Fine winemaking in Washington State began in earnest with Chateau Ste. Michelle, which owns the oldest vineyards in the Columbia Valley, now a significant wine destination. Like many of California’s older wineries, this venerable producer was established in the wake of Prohibition to slake the thirst of a parched nation. Originally known as the Pomerelle Wine Company (and later, after merging with another local producer, as American Wine Growers), Chateau Ste. Michelle produced predominantly fortified, portlike wines; however, under the supervision of legendary vintner and consultant Andre Tchelistcheff, the winery ventured with astounding success into the realm of Bordeaux-style wine production, setting the standards of quality for red wine in the region. Nevertheless, winemaker Bob Bertheau’s white wines, for many, define the essence of Chateau Ste. Michelle—in particular, the Rieslings, including Eroica, which is made in collaboration with German winemaker Ernst Loosen, and the late-harvest Ethos. The Chateau Ste. Michelle 2006 Ethos Late Harvest White Riesling Columbia Valley (www.ste-michelle?.com, $40 per half bottle) is an entrancing confection of dried apricot, lime blossom, hard lemon candy, and spicy nutmeg.
While one might argue that the winery at Domaine Carneros—a magnificent brick-and-stone French château in the 18th-century style set among the rolling hills of Napa Valley’s Carneros region—is a somewhat jarring non sequitur, one could argue with equal conviction that this architectural feat is not ersatz, but an entirely authentic embodiment of the philosophy of the estate. Founded by Champagne Taittinger (the winery is inspired by Taittinger’s famed Château de la Marquetterie), this unique project combines the French passion for fine sparkling wines with state-of-the-art technology in rendering the character of Carneros, renowned like Champagne for the quality of its Pinot Noir and Chardonnay. In the Domaine Carneros 2001 Le Rêve Blanc de Blancs Carneros (www.domainecarneros.com, $75), winemaker Eileen Crane has again worked her miraculous magic with Chardonnay. This spectacular sparkling wine is as light and airy as a meringue, yet rich with flavors of citrus, Asian pear, and buttery pastry.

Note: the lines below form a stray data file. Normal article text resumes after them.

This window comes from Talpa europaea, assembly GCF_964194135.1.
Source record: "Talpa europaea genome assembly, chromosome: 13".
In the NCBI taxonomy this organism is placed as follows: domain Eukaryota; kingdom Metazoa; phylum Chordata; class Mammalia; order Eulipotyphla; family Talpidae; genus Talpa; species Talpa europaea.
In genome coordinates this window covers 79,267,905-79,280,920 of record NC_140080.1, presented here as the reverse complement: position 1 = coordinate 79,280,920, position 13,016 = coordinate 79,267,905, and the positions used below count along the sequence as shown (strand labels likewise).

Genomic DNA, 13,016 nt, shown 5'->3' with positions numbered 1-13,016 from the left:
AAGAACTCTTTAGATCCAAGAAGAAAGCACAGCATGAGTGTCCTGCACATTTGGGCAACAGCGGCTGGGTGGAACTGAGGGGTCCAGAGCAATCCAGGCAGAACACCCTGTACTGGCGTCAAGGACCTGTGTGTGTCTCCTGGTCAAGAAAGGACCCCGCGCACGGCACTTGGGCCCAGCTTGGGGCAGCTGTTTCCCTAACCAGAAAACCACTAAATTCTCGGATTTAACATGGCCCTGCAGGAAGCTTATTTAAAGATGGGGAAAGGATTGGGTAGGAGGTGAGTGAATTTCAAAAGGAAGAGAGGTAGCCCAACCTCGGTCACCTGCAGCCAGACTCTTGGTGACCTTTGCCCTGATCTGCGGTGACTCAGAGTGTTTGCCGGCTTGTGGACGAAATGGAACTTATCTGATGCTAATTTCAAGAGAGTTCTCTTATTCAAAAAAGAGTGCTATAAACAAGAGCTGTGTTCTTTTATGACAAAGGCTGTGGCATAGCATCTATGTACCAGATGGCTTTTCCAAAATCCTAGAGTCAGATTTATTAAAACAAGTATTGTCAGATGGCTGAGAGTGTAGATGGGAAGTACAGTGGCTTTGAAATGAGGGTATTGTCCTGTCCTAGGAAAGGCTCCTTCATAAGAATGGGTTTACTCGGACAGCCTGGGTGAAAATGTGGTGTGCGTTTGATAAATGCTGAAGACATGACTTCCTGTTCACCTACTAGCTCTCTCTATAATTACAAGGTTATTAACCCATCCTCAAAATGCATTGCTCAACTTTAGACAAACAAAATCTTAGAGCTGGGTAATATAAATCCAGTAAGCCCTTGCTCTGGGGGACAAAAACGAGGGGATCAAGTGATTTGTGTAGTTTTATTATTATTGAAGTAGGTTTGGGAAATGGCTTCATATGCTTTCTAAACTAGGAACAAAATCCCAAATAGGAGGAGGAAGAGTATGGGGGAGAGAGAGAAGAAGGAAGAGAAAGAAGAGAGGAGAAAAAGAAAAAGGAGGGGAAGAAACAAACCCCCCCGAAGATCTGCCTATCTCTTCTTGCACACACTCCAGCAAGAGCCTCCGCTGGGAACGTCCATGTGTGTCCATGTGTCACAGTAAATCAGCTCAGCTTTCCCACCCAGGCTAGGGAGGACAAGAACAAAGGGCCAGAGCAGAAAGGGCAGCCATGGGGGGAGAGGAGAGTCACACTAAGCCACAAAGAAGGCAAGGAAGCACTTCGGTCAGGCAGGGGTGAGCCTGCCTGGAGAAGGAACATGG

The 2005 vintage was an almost universally great one, though in California success did not appear imminent during the long growing season. In both Sonoma County and Napa Valley, vintners were beset by heavier-than-normal rainfall in spring and an exceptionally cool summer. In many cases, harvests were completed as late as November. Nevertheless, the protracted hanging time paid off for white fruit as well as red, as is demonstrated by the outstanding 2005 Chardonnays released by DuMol, an exceptional producer of Burgundian-style wines located in Sebastopol, Calif. Founded in 1996 by Kerry Murphy and Michael Verlander, DuMol produces a modest 4,000 cases of Chardonnay each year; fortunately, while quantity may be lacking, quality exists in abundance. The DuMol 2005 Chardonnay Isobel Sonoma Green Valley (www.dumol.com, $60) makes one’s mouth water with its sensuous mélange of summer peaches, crisp citrus-driven acidity, and creamy custard flavors.
Too many people regard Viognier as an acquired taste. This fragrant, concentrated, nectarlike white Rhône varietal offers an engaging and complex alternative to the more linear profile of Chardonnay and the more austere character of Sauvignon Blanc. Moreover, Viognier is extremely food-friendly, pairing beautifully with everything from prosciutto with melon to a triple-cream brie. While Paso Robles winemaker McPrice Myers, who launched his own label in 2002, is perhaps best known for his L’Ange Rouge Syrah, his Viognier from the Santa Ynez Valley is just as angelic. The McPrice Myers 2005 Viognier Larner Vineyard Santa Ynez Valley (www.mcpricemyers.com, $25) gradually unfolds its silky layers of orchard fruit—nectarine, peach—before moving into the tropics: Pineapple, passion fruit, even a touch of coconut abound beneath swirling aromas of honeysuckle.
Merry Edwards never ceases to surprise. Few winemakers bring to their craft her level of passion, and few producers of Pinot Noir—a notoriously finicky and difficult-to-manage grape—boast such a broad portfolio of complex and distinctive wines. Not unlike a master impresario, Edwards coaxes from her vineyards jaw-dropping performances: From the powerhouse Klopp Ranch single-vineyard Pinot Noir to the suave Russian River Valley blend, her range ?of reds runs from Cabernet-like grandeur to Burgundian subtlety. Now she brings the same measure of winemaking wizardry to the first white wine under her eponymous label: The Merry Edwards 2005 Sauvignon Blanc Russian River Valley (www.merryedwards.com, $27), made primarily from the singular Sauvignon Musqué clone, dances on the palate, dipping and gliding through flavors of honeydew melon, pear, jasmine, and fresh ginger.